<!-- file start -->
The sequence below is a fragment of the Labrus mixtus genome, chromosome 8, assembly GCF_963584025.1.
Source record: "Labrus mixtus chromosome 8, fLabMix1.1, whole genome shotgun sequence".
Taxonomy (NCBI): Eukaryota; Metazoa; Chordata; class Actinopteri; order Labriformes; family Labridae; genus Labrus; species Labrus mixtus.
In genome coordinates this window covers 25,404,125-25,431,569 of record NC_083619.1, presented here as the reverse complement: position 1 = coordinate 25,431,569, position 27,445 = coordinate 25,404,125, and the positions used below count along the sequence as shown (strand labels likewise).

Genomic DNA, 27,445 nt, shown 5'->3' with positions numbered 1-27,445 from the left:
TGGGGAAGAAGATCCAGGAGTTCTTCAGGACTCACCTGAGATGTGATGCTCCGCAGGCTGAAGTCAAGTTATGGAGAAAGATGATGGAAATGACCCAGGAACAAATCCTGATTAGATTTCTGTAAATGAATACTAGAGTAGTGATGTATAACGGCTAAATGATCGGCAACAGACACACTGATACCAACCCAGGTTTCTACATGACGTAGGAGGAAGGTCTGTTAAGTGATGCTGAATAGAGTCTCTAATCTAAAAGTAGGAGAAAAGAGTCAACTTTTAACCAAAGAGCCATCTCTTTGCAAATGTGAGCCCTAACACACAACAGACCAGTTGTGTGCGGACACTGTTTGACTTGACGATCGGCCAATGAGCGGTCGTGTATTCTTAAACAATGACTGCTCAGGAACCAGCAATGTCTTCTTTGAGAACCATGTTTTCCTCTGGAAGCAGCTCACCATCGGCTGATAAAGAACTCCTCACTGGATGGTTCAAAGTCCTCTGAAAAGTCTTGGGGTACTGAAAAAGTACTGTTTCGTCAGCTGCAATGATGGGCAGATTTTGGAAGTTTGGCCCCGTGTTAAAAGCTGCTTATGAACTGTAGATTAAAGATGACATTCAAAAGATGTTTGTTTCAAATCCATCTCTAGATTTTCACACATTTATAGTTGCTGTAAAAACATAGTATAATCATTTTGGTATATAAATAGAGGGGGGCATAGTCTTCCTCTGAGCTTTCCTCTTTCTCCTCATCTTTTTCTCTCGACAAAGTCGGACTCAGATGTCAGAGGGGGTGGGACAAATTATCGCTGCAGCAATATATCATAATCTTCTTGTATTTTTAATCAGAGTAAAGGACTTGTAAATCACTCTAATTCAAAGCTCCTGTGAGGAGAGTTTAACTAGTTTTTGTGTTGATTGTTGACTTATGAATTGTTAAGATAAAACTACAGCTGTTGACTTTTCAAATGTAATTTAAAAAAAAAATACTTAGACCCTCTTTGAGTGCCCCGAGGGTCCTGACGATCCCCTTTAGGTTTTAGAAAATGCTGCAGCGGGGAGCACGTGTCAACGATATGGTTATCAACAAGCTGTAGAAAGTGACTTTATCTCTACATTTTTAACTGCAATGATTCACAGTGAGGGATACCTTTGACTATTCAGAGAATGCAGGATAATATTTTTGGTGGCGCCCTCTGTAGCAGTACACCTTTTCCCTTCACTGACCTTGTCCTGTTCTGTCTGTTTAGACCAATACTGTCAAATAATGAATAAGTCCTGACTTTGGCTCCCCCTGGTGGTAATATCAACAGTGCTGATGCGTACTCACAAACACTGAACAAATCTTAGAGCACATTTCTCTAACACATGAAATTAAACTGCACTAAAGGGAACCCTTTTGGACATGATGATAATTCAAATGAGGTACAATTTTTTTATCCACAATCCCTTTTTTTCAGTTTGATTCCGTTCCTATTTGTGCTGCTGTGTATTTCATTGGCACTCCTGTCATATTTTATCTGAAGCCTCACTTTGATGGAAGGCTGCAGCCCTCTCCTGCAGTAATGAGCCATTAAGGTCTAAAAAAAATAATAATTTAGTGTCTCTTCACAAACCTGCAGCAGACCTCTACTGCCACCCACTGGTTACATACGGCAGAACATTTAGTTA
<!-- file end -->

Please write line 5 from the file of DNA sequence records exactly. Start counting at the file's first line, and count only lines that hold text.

Genomic DNA, 27,445 nt, shown 5'->3' with positions numbered 1-27,445 from the left: